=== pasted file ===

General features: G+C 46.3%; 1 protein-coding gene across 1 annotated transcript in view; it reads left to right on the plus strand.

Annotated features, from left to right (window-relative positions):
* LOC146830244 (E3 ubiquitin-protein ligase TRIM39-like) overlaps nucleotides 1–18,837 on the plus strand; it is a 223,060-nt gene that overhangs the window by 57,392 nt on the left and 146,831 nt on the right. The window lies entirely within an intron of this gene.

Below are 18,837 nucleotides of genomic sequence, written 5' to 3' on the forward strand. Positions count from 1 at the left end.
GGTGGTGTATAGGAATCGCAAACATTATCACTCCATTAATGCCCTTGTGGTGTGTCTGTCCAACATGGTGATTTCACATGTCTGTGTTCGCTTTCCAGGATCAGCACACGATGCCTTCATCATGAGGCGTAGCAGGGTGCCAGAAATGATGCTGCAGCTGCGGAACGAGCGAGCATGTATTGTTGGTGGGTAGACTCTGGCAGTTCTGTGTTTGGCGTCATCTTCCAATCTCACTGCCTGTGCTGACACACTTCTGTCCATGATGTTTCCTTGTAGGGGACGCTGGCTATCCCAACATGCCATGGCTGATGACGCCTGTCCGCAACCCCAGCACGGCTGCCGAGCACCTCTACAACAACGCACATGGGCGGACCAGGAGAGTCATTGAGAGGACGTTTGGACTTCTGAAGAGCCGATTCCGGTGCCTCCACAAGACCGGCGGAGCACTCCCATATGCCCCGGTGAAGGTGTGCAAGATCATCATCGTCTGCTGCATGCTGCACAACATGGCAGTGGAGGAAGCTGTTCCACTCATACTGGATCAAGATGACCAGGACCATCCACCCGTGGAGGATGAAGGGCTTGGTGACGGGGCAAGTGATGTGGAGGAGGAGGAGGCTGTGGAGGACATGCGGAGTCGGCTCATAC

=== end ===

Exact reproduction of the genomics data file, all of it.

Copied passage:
General features: G+C 46.3%; 1 protein-coding gene across 1 annotated transcript in view; it reads left to right on the plus strand.

Annotated features, from left to right (window-relative positions):
* LOC146830244 (E3 ubiquitin-protein ligase TRIM39-like) overlaps nucleotides 1–18,837 on the plus strand; it is a 223,060-nt gene that overhangs the window by 57,392 nt on the left and 146,831 nt on the right. The window lies entirely within an intron of this gene.

Below are 18,837 nucleotides of genomic sequence, written 5' to 3' on the forward strand. Positions count from 1 at the left end.
GGTGGTGTATAGGAATCGCAAACATTATCACTCCATTAATGCCCTTGTGGTGTGTCTGTCCAACATGGTGATTTCACATGTCTGTGTTCGCTTTCCAGGATCAGCACACGATGCCTTCATCATGAGGCGTAGCAGGGTGCCAGAAATGATGCTGCAGCTGCGGAACGAGCGAGCATGTATTGTTGGTGGGTAGACTCTGGCAGTTCTGTGTTTGGCGTCATCTTCCAATCTCACTGCCTGTGCTGACACACTTCTGTCCATGATGTTTCCTTGTAGGGGACGCTGGCTATCCCAACATGCCATGGCTGATGACGCCTGTCCGCAACCCCAGCACGGCTGCCGAGCACCTCTACAACAACGCACATGGGCGGACCAGGAGAGTCATTGAGAGGACGTTTGGACTTCTGAAGAGCCGATTCCGGTGCCTCCACAAGACCGGCGGAGCACTCCCATATGCCCCGGTGAAGGTGTGCAAGATCATCATCGTCTGCTGCATGCTGCACAACATGGCAGTGGAGGAAGCTGTTCCACTCATACTGGATCAAGATGACCAGGACCATCCACCCGTGGAGGATGAAGGGCTTGGTGACGGGGCAAGTGATGTGGAGGAGGAGGAGGCTGTGGAGGACATGCGGAGTCGGCTCATAC